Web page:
October is Breast Cancer Awareness Month, and one of the most important things for you to be aware of are the things that can influence the risk that you or the women in your life will develop breast cancer. Many of these factors are genetic, but others we can influence, if we know about them.
Sleep apnea is one of these factors — it’s very treatable, but many people don’t know they have it. Even those who are aware of the risk of sleep apnea tend to think of it as being more of a men’s condition. But breast cancer and other risks make it imperative that women take sleep apnea seriously.
Identifying the Risks
There have been few considerations of the relationship between sleep and breast cancer risk. For example, some have looked at the increased risk of breast cancer related to shift work, but not much has been done for sleep apnea.
There is one quality study, though, that compared breast cancer rates among women with sleep apnea to those among a control group. This Taiwanese study compared 846 women diagnosed with sleep apnea with 4230 age-matched controls. The women were followed for five years and their cancer rates were compared.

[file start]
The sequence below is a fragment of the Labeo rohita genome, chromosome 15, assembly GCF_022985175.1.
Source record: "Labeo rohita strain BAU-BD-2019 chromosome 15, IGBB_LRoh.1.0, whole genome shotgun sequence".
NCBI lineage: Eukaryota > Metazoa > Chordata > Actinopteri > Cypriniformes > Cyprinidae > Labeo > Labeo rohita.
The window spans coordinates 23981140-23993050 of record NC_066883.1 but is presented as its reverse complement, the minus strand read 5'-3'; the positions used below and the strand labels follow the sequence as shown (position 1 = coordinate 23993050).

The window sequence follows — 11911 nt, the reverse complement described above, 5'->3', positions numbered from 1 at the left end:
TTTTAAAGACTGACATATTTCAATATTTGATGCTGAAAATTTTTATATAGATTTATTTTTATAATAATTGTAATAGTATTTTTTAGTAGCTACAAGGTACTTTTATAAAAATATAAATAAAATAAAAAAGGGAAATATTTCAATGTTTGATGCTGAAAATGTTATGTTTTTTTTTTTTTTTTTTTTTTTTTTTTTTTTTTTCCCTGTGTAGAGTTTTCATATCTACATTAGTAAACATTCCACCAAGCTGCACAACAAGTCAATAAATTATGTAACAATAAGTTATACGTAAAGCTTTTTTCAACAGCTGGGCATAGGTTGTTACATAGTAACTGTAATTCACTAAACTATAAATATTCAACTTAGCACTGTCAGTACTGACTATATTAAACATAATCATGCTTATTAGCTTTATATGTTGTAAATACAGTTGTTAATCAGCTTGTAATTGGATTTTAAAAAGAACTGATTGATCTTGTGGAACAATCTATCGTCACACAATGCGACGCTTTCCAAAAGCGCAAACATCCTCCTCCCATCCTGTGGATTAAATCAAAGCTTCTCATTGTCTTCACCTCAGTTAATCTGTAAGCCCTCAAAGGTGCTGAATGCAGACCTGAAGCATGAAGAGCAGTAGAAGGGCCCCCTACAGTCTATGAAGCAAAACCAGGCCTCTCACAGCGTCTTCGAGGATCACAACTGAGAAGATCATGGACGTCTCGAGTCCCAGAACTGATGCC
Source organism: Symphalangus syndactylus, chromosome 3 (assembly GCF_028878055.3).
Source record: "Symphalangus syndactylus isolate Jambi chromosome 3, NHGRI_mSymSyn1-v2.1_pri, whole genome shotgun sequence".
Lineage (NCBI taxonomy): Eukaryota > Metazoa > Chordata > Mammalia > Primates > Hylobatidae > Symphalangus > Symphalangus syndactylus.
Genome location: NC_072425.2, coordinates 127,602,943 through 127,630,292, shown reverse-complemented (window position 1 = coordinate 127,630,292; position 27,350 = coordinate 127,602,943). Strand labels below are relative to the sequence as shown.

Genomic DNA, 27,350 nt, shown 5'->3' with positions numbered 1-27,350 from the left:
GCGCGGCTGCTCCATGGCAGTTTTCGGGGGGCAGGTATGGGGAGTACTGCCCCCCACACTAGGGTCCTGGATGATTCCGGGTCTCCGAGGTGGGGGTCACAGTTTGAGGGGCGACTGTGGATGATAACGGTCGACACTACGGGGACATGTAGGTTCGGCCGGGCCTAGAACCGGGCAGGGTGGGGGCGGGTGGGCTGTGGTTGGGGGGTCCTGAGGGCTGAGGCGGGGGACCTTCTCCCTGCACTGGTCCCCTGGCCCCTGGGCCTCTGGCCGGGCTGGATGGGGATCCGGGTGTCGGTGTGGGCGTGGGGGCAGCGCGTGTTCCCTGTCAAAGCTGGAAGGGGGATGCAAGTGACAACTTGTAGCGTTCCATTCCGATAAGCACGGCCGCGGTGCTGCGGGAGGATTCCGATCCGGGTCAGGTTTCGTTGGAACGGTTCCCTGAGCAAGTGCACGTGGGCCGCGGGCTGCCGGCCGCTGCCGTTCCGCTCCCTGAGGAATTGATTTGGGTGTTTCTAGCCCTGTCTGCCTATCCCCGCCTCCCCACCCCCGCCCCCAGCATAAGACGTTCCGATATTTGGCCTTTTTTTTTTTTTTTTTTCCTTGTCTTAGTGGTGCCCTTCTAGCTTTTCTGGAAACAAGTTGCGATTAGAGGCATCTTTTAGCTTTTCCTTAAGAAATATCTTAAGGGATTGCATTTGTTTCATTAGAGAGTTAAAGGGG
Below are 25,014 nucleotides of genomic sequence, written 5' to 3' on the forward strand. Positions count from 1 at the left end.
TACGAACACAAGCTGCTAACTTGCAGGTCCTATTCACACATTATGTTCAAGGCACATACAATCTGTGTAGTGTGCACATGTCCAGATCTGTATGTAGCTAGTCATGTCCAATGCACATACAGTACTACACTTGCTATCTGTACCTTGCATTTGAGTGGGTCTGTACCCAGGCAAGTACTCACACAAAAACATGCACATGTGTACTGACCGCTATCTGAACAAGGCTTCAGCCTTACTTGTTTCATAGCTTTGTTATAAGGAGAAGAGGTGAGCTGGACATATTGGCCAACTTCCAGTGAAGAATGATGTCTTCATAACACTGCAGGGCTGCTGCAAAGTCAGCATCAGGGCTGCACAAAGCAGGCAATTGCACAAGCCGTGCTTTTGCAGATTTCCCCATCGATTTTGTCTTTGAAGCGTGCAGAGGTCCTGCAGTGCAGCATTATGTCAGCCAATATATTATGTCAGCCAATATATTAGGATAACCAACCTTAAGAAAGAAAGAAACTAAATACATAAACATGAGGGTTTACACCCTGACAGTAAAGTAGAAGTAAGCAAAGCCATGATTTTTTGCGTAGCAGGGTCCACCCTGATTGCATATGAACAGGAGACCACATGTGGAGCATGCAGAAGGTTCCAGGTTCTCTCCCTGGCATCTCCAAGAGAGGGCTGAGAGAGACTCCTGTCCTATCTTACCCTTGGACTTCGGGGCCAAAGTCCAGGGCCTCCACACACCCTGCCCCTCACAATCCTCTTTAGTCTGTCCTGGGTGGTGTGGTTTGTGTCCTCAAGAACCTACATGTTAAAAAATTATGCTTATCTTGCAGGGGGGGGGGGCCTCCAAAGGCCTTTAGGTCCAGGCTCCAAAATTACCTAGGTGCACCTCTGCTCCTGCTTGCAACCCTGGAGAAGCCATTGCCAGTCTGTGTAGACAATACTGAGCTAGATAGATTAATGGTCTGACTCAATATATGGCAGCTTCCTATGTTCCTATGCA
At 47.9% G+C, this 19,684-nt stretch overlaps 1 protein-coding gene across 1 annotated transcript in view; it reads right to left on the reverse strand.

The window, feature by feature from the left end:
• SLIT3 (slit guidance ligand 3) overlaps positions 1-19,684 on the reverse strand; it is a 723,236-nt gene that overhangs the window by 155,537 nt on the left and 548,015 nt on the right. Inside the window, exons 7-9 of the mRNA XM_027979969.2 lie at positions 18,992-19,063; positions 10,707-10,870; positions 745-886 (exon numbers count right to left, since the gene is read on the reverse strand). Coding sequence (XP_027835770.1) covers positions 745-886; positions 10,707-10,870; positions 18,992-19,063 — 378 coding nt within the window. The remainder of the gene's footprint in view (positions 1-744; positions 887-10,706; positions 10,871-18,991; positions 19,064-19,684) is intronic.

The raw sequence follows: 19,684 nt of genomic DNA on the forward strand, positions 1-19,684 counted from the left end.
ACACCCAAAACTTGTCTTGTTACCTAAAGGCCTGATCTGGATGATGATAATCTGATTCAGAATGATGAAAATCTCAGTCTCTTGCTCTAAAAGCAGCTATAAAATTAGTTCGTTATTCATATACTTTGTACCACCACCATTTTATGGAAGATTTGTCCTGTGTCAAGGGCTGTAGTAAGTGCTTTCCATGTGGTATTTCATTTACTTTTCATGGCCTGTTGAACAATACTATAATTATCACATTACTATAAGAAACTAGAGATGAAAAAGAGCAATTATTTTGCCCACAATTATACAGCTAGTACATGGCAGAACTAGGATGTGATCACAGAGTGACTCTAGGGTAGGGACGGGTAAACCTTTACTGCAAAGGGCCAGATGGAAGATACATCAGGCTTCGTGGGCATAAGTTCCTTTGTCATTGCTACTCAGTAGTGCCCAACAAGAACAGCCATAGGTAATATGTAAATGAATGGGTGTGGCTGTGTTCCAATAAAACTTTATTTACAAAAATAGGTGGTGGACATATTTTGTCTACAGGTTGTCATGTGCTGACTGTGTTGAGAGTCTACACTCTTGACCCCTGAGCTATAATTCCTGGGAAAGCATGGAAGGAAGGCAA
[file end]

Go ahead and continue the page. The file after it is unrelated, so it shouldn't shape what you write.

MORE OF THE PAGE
Twelve (12) women in the sleep apnea group developed breast cancer in the follow-up period, compared to 32 in the control group. After adjusting for known cancer risks, researchers found that this was essentially a doubling of breast cancer risk.
Researchers also noted that it seemed like sleep apnea especially increased breast cancer risk for younger women (under 30), but their study wasn’t large enough to make that conclusion statistically significant.
Women Should Be Screened for Sleep Apnea
Sleep apnea is more common among men than women at younger ages, but once women pass menopause, sleep apnea risk becomes about equal. With serious health risks like heart disease, diabetes, and dementia being associated with sleep apnea as well as breast cancer, women should be aware of their risk and talk to their doctor or a sleep dentist if they experience symptoms of sleep apnea such as:
- Daytime sleepiness
- Chronic fatigue
- Loss of drive
- Inability to focus
- Memory problems
Snoring should also be considered a warning sign for sleep apnea. If your cosleeper or others in the house report snoring, you should take it seriously and bring it up with a doctor or sleep dentist.